While health professionals are appreciative of the efforts of those who want to help by making masks at home, the doctors at KU said they probably couldn’t use the fabric masks unless they were made at a biologic grade with specific material. The homemade masks possibly could be worn by ill patients at home, one doctor said.

Dr. Dana Hawkinson, medical direction of infection prevention and control at the KU Health System, was appreciative, but said that fabric masks tend to get wet or moist from coughing or water vapor, and then they might act like a sponge, drawing in whatever is in the air. Wearing one of the masks could give someone a false sense of security, he added.

“If you want to know how to help, it is to stay home,” Dr. Stites said.

The doctors said there wasn’t much knowledge available about COVID-19, and advised residents to be careful about claims they are hearing about products that could make them feel better.

What really works best is to get enough sleep, eat right, don’t drink too much alcohol because it might depress the immune system, stay hydrated and stay home, Dr. Stites said.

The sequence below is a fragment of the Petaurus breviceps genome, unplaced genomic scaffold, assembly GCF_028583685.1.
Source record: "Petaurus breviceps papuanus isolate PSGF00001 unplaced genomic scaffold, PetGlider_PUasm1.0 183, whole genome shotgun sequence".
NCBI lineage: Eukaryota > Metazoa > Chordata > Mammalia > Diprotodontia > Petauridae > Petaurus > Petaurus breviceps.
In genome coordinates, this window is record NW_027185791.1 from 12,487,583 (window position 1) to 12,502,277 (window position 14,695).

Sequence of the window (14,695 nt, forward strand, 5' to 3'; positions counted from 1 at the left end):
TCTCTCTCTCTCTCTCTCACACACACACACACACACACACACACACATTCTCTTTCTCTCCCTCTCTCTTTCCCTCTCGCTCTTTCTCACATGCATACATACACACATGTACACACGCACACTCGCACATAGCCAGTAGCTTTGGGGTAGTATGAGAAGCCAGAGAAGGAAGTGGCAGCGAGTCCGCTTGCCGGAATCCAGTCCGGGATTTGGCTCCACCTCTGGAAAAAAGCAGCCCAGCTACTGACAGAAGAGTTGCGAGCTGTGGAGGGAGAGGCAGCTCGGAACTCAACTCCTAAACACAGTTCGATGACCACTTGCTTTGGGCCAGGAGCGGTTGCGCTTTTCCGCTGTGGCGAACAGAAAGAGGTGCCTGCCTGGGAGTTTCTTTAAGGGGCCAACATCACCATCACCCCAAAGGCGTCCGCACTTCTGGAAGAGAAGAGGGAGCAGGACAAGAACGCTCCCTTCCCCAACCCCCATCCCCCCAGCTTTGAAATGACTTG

Ashleigh Adams, RN, a nurse on the front lines at the hospital, said nursing at the bedside has changed quite a bit with an increase in positive COVID-19 patients. Some of the units at KU Hospital have been converted to care for COVID-19 patients.

At the bedside, it’s very different with COVID-19 patients, Adams said.

The positive patients are very tired with general malaise, and are scared, she said. The nurses are trying to reassure them, comfort them and provide for their needs, she said.

“They’re already away from home, and it’s hard,” she said. “And now they can’t have visitors, for understandable reasons, it makes it hard.”

The nurses are encouraging phone calls, and have seen increases in calls from families, she added.

Dr. Stites said none of the nurses in these units had previous experience in caring for COVID-19 patients, and have stepped up to take on the cases. “Hats off to them,” he said.

“To see people pull together like that is a remarkable story,” he said.

“If people will help them by staying home and staying safe, then we will not put our teams at risk,” he said. “You ask what you can do, that’s what you can do.”

To view the KDHE news conference, visit https://www.facebook.com/KDHEnews/.

To view the KU Health System news conference, visit https://www.youtube.com/watch?v=C6fgr2UsyrI.

The Kansas COVID-19 website is at

The UG’s COVID-19 response website is at

COVID-19 information from the CDC is at https://www.cdc.gov/coronavirus/2019-nCoV/index.html.